Polish Souvenirs (Polskie pamiątki)

Poland was once home to the largest Jewish community in the world. In the Holocaust (1941-1945), approximately 90% of Poland’s 3.3 million Jews were murdered, and after the war, when survivors returned to their homes, hundreds more were killed in antisemitic pogroms. Today, the Jewish population of Poland is less than half of one per cent of what it was before the war. 

The common visual stereotype of the Jew was born 2,000 years ago. In medieval art, the beard, hooked nose, and bag of coins were used to depict Jews as ugly, evil, greedy, and despicable – making them instantly identifiable often in places where no real Jews lived. This imagery endured when religious antisemitism morphed into racial antisemitism in the late 19th century. Across the world, in places like Poland, where real Jews once existed but no longer do, these imagined Jews live on.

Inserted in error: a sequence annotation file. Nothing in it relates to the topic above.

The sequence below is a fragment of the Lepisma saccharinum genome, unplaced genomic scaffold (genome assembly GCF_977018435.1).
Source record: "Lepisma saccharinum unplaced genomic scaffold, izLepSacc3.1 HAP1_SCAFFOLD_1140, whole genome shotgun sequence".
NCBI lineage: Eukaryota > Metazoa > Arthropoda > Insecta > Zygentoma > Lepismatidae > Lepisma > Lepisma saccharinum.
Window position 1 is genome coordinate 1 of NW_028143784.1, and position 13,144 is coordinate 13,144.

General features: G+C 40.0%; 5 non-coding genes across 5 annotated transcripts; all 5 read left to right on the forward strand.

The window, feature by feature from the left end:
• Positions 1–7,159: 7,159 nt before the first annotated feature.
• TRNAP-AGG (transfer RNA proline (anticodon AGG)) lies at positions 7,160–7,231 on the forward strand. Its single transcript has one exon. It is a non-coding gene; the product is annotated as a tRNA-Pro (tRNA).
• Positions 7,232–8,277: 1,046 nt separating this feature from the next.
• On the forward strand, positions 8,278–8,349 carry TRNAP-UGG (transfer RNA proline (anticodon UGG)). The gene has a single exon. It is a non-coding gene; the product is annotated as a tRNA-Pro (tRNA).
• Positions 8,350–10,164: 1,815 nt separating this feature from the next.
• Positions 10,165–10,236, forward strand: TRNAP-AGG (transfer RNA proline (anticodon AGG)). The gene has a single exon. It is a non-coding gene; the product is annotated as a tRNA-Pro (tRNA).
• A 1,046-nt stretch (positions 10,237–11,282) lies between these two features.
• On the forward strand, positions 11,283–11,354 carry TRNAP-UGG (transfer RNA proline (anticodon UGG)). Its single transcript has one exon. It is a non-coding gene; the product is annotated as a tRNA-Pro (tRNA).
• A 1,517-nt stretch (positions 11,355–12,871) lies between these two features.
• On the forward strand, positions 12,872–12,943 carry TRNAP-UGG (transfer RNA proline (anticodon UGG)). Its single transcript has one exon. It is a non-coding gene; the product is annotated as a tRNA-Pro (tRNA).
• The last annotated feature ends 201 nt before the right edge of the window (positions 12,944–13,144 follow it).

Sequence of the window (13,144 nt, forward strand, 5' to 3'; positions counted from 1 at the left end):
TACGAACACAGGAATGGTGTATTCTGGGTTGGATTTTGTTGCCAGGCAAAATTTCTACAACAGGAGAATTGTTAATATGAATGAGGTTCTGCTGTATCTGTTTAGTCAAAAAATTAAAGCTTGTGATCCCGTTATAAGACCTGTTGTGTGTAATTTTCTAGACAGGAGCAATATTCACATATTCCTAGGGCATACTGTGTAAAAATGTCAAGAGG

These objects were collected in Kraków, Poland in 2022. Known as Zydzi, “Lucky Jew” figurines and portraits of money-holding Jews are sold all over Poland and can be found in homes and offices where they are sometimes regarded as good luck charms. In 2021, a year before these figurines were collected, the Kraków authorities barred their sale on the main Market Square and at stalls on city-owned land but they are still widely available in souvenir shops and other stalls across the city.